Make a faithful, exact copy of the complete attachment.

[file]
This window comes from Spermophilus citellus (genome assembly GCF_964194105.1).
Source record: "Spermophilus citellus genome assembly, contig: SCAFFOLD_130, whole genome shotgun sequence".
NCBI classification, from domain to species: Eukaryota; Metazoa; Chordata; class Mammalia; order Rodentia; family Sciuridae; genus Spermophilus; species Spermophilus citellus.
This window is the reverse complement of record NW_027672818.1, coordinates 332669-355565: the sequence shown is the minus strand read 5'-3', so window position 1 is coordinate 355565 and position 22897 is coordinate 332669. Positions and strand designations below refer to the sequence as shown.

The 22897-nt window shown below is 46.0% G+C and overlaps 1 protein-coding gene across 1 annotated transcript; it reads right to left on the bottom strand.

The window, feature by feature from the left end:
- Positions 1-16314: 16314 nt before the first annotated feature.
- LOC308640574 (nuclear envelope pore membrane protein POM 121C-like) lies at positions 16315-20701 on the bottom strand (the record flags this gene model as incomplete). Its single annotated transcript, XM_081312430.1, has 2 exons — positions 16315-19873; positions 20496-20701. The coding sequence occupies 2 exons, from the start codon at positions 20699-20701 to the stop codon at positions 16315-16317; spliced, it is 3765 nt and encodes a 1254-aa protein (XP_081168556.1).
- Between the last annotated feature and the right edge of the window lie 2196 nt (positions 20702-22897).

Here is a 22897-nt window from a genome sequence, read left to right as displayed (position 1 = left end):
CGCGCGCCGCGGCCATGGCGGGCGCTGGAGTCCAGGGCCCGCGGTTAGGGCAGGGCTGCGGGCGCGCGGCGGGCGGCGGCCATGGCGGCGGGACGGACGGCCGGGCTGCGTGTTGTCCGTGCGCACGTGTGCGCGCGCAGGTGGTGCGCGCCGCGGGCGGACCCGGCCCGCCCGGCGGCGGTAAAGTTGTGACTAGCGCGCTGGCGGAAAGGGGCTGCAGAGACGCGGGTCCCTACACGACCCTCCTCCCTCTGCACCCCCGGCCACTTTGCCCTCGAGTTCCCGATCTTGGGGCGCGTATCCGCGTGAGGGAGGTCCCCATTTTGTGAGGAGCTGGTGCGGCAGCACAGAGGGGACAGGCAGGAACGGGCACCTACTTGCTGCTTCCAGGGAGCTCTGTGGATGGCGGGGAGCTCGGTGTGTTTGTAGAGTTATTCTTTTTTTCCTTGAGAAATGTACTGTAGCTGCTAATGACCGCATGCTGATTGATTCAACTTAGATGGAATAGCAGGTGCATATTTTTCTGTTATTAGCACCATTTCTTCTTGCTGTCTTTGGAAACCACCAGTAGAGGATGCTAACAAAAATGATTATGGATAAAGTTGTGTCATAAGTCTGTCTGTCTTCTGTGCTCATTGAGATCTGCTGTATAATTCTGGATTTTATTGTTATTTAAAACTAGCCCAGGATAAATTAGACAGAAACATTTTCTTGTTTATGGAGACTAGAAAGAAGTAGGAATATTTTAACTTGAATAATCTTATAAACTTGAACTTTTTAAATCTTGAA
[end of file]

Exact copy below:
This window comes from Spermophilus citellus (genome assembly GCF_964194105.1).
Source record: "Spermophilus citellus genome assembly, contig: SCAFFOLD_130, whole genome shotgun sequence".
NCBI classification, from domain to species: Eukaryota; Metazoa; Chordata; class Mammalia; order Rodentia; family Sciuridae; genus Spermophilus; species Spermophilus citellus.
This window is the reverse complement of record NW_027672818.1, coordinates 332669-355565: the sequence shown is the minus strand read 5'-3', so window position 1 is coordinate 355565 and position 22897 is coordinate 332669. Positions and strand designations below refer to the sequence as shown.

The 22897-nt window shown below is 46.0% G+C and overlaps 1 protein-coding gene across 1 annotated transcript; it reads right to left on the bottom strand.

The window, feature by feature from the left end:
- Positions 1-16314: 16314 nt before the first annotated feature.
- LOC308640574 (nuclear envelope pore membrane protein POM 121C-like) lies at positions 16315-20701 on the bottom strand (the record flags this gene model as incomplete). Its single annotated transcript, XM_081312430.1, has 2 exons — positions 16315-19873; positions 20496-20701. The coding sequence occupies 2 exons, from the start codon at positions 20699-20701 to the stop codon at positions 16315-16317; spliced, it is 3765 nt and encodes a 1254-aa protein (XP_081168556.1).
- Between the last annotated feature and the right edge of the window lie 2196 nt (positions 20702-22897).

Here is a 22897-nt window from a genome sequence, read left to right as displayed (position 1 = left end):
CGCGCGCCGCGGCCATGGCGGGCGCTGGAGTCCAGGGCCCGCGGTTAGGGCAGGGCTGCGGGCGCGCGGCGGGCGGCGGCCATGGCGGCGGGACGGACGGCCGGGCTGCGTGTTGTCCGTGCGCACGTGTGCGCGCGCAGGTGGTGCGCGCCGCGGGCGGACCCGGCCCGCCCGGCGGCGGTAAAGTTGTGACTAGCGCGCTGGCGGAAAGGGGCTGCAGAGACGCGGGTCCCTACACGACCCTCCTCCCTCTGCACCCCCGGCCACTTTGCCCTCGAGTTCCCGATCTTGGGGCGCGTATCCGCGTGAGGGAGGTCCCCATTTTGTGAGGAGCTGGTGCGGCAGCACAGAGGGGACAGGCAGGAACGGGCACCTACTTGCTGCTTCCAGGGAGCTCTGTGGATGGCGGGGAGCTCGGTGTGTTTGTAGAGTTATTCTTTTTTTCCTTGAGAAATGTACTGTAGCTGCTAATGACCGCATGCTGATTGATTCAACTTAGATGGAATAGCAGGTGCATATTTTTCTGTTATTAGCACCATTTCTTCTTGCTGTCTTTGGAAACCACCAGTAGAGGATGCTAACAAAAATGATTATGGATAAAGTTGTGTCATAAGTCTGTCTGTCTTCTGTGCTCATTGAGATCTGCTGTATAATTCTGGATTTTATTGTTATTTAAAACTAGCCCAGGATAAATTAGACAGAAACATTTTCTTGTTTATGGAGACTAGAAAGAAGTAGGAATATTTTAACTTGAATAATCTTATAAACTTGAACTTTTTAAATCTTGAA